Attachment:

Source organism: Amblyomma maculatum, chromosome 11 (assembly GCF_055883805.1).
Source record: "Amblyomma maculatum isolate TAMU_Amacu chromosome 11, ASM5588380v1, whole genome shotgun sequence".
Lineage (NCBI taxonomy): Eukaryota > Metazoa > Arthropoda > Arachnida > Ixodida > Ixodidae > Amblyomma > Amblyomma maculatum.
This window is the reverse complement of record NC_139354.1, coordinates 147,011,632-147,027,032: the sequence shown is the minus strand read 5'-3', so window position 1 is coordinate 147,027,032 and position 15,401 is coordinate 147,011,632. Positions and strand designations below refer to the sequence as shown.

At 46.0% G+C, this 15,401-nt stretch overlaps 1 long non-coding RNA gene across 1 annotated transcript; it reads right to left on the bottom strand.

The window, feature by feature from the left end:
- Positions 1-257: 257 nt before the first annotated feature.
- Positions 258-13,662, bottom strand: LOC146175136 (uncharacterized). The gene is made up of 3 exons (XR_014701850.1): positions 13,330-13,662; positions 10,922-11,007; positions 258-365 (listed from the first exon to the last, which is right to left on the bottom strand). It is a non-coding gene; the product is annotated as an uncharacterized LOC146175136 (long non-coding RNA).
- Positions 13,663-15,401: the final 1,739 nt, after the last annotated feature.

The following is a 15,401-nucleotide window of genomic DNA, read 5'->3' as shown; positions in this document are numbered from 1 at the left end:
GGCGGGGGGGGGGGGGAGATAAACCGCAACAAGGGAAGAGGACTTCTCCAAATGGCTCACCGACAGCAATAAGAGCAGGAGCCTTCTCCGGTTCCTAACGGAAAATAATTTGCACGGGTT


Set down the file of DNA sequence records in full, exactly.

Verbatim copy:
Source organism: Amblyomma maculatum, chromosome 11 (assembly GCF_055883805.1).
Source record: "Amblyomma maculatum isolate TAMU_Amacu chromosome 11, ASM5588380v1, whole genome shotgun sequence".
Lineage (NCBI taxonomy): Eukaryota > Metazoa > Arthropoda > Arachnida > Ixodida > Ixodidae > Amblyomma > Amblyomma maculatum.
This window is the reverse complement of record NC_139354.1, coordinates 147,011,632-147,027,032: the sequence shown is the minus strand read 5'-3', so window position 1 is coordinate 147,027,032 and position 15,401 is coordinate 147,011,632. Positions and strand designations below refer to the sequence as shown.

At 46.0% G+C, this 15,401-nt stretch overlaps 1 long non-coding RNA gene across 1 annotated transcript; it reads right to left on the bottom strand.

The window, feature by feature from the left end:
- Positions 1-257: 257 nt before the first annotated feature.
- Positions 258-13,662, bottom strand: LOC146175136 (uncharacterized). The gene is made up of 3 exons (XR_014701850.1): positions 13,330-13,662; positions 10,922-11,007; positions 258-365 (listed from the first exon to the last, which is right to left on the bottom strand). It is a non-coding gene; the product is annotated as an uncharacterized LOC146175136 (long non-coding RNA).
- Positions 13,663-15,401: the final 1,739 nt, after the last annotated feature.

The following is a 15,401-nucleotide window of genomic DNA, read 5'->3' as shown; positions in this document are numbered from 1 at the left end:
GGCGGGGGGGGGGGGGAGATAAACCGCAACAAGGGAAGAGGACTTCTCCAAATGGCTCACCGACAGCAATAAGAGCAGGAGCCTTCTCCGGTTCCTAACGGAAAATAATTTGCACGGGTT